The Open Door EP


April 14, 2009|By RASHOD D. OLLISON

Death Cab for Cutie

[Atlantic Records] *** ( 3 STARS)


The 2008 Grammy-nominated album by alt-rock band Death Cab for Cutie, Narrow Stairs, didn't quite achieve an even balance of light and dark tones. Although not exactly a depressing record, the CD was certainly more lyrically melancholic than its predecessor, 2005's Technicolor-bright Plans.

On Narrow Stairs, DCFC crafted a novelistic album whose songs pondered heartbreak while the music vacillated between sunny and partly cloudy. The result was expressive and mostly rewarding, but the overall feel may have been too somber for some.

Five tracks left off of Narrow Stairs make up The Open Door EP, in stores Tuesday. The tunes are so peppy and direct that it's hard to believe they were recorded during the same sessions. Given the immediate vibrancy of the songs, it makes sense that they were not included on the tightly focused album.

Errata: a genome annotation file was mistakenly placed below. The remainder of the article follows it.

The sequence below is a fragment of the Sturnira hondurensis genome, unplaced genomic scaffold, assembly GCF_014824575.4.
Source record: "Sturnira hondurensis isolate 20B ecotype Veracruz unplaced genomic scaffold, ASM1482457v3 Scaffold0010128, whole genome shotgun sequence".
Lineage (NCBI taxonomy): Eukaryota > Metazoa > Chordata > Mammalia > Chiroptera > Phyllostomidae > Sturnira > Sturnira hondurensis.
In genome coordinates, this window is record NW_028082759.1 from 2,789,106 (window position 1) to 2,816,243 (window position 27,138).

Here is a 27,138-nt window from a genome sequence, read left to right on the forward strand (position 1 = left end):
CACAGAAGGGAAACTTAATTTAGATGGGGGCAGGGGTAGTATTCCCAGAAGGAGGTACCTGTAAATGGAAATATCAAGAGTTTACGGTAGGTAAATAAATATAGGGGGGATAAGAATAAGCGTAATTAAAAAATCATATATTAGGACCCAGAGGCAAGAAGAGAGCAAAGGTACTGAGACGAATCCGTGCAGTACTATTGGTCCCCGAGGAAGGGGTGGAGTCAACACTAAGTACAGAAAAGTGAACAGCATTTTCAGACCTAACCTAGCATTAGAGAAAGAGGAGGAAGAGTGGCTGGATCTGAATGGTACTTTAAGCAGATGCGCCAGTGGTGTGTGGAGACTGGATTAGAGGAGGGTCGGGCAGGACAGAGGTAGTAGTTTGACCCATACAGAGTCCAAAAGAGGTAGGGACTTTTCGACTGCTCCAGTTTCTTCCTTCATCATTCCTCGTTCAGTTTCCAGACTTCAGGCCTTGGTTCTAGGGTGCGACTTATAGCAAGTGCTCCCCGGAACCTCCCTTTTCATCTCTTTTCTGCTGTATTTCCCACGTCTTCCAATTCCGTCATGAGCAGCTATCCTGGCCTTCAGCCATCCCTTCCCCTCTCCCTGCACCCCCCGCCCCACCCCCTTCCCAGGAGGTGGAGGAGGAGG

But they are as solidly executed as anything on Narrow Stairs. Ben Gibbard, the lead vocalist and chief songwriter, delivers spirited vocals, and the band sounds engaged throughout. The set kicks off with "Little Bribes," a clever look at life in casinos: "Every slot machine is a robot amputee waving hello/The people stare into their eyes and they feed them little bribes and then they go."

"A Diamond and a Tether" is probably as mopey as several of the songs on Narrow Stairs, but its bright, streamlined arrangement would have been at home on Plans. Perhaps the strongest cut on the EP is "My Mirror Speaks," which is driven by a stomping, Beatles-like backbeat accented with hand claps. That's followed by "I Was Once a Loyal Lover," another beat-driven cut awash with layers of fuzzy guitar.

While the EP may be something to tide fans over until the next proper DCFC album drops, it doesn't feel like a throwaway release. The pointedness of the songs make them as compelling as anything on Narrow Stairs. Where that album was more of an exploration of darkness, The Open Door allows more light to come through.

Rashod D. Ollison

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